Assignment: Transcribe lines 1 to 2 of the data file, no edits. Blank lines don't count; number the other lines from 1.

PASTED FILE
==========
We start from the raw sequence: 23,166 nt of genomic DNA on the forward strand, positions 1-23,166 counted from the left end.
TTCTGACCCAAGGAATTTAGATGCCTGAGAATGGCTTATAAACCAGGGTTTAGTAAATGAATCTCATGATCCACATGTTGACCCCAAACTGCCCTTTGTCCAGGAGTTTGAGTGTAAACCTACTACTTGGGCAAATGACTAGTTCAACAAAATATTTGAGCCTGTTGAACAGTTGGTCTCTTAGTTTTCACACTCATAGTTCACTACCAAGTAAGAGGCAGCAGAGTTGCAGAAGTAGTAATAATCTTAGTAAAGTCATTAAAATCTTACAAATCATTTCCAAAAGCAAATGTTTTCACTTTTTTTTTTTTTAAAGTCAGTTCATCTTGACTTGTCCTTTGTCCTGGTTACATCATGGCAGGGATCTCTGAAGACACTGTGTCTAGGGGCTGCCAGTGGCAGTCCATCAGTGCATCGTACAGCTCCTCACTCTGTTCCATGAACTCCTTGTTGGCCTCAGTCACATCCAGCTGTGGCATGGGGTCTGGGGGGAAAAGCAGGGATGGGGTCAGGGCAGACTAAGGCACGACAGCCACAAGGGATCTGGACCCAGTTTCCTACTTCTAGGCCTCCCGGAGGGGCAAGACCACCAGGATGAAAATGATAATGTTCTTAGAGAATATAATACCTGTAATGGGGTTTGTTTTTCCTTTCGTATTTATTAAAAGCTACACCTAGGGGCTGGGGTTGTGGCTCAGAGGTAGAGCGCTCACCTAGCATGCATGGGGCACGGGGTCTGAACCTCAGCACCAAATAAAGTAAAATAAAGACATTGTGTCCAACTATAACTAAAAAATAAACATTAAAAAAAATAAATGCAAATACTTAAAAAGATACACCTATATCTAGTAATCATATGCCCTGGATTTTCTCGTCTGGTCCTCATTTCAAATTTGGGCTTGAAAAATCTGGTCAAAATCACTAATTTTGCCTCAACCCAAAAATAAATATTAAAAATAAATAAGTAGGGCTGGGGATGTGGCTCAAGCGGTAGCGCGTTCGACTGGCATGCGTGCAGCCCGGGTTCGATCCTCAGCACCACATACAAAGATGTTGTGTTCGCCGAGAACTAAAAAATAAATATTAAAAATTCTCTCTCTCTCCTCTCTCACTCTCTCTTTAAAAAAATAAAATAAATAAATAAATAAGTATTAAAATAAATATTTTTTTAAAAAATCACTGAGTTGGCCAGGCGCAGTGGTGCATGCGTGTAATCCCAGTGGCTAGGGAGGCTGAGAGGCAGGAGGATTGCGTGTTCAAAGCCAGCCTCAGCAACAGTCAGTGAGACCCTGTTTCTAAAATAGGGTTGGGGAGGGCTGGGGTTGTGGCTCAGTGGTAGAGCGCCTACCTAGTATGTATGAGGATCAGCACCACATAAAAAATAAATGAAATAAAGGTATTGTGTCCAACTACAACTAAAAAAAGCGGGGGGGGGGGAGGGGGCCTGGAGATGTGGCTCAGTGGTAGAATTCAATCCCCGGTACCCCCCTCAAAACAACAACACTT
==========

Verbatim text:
We start from the raw sequence: 23,166 nt of genomic DNA on the forward strand, positions 1-23,166 counted from the left end.
TTCTGACCCAAGGAATTTAGATGCCTGAGAATGGCTTATAAACCAGGGTTTAGTAAATGAATCTCATGATCCACATGTTGACCCCAAACTGCCCTTTGTCCAGGAGTTTGAGTGTAAACCTACTACTTGGGCAAATGACTAGTTCAACAAAATATTTGAGCCTGTTGAACAGTTGGTCTCTTAGTTTTCACACTCATAGTTCACTACCAAGTAAGAGGCAGCAGAGTTGCAGAAGTAGTAATAATCTTAGTAAAGTCATTAAAATCTTACAAATCATTTCCAAAAGCAAATGTTTTCACTTTTTTTTTTTTTAAAGTCAGTTCATCTTGACTTGTCCTTTGTCCTGGTTACATCATGGCAGGGATCTCTGAAGACACTGTGTCTAGGGGCTGCCAGTGGCAGTCCATCAGTGCATCGTACAGCTCCTCACTCTGTTCCATGAACTCCTTGTTGGCCTCAGTCACATCCAGCTGTGGCATGGGGTCTGGGGGGAAAAGCAGGGATGGGGTCAGGGCAGACTAAGGCACGACAGCCACAAGGGATCTGGACCCAGTTTCCTACTTCTAGGCCTCCCGGAGGGGCAAGACCACCAGGATGAAAATGATAATGTTCTTAGAGAATATAATACCTGTAATGGGGTTTGTTTTTCCTTTCGTATTTATTAAAAGCTACACCTAGGGGCTGGGGTTGTGGCTCAGAGGTAGAGCGCTCACCTAGCATGCATGGGGCACGGGGTCTGAACCTCAGCACCAAATAAAGTAAAATAAAGACATTGTGTCCAACTATAACTAAAAAATAAACATTAAAAAAAATAAATGCAAATACTTAAAAAGATACACCTATATCTAGTAATCATATGCCCTGGATTTTCTCGTCTGGTCCTCATTTCAAATTTGGGCTTGAAAAATCTGGTCAAAATCACTAATTTTGCCTCAACCCAAAAATAAATATTAAAAATAAATAAGTAGGGCTGGGGATGTGGCTCAAGCGGTAGCGCGTTCGACTGGCATGCGTGCAGCCCGGGTTCGATCCTCAGCACCACATACAAAGATGTTGTGTTCGCCGAGAACTAAAAAATAAATATTAAAAATTCTCTCTCTCTCCTCTCTCACTCTCTCTTTAAAAAAATAAAATAAATAAATAAATAAGTATTAAAATAAATATTTTTTTAAAAAATCACTGAGTTGGCCAGGCGCAGTGGTGCATGCGTGTAATCCCAGTGGCTAGGGAGGCTGAGAGGCAGGAGGATTGCGTGTTCAAAGCCAGCCTCAGCAACAGTCAGTGAGACCCTGTTTCTAAAATAGGGTTGGGGAGGGCTGGGGTTGTGGCTCAGTGGTAGAGCGCCTACCTAGTATGTATGAGGATCAGCACCACATAAAAAATAAATGAAATAAAGGTATTGTGTCCAACTACAACTAAAAAAAGCGGGGGGGGGGGAGGGGGCCTGGAGATGTGGCTCAGTGGTAGAATTCAATCCCCGGTACCCCCCTCAAAACAACAACACTT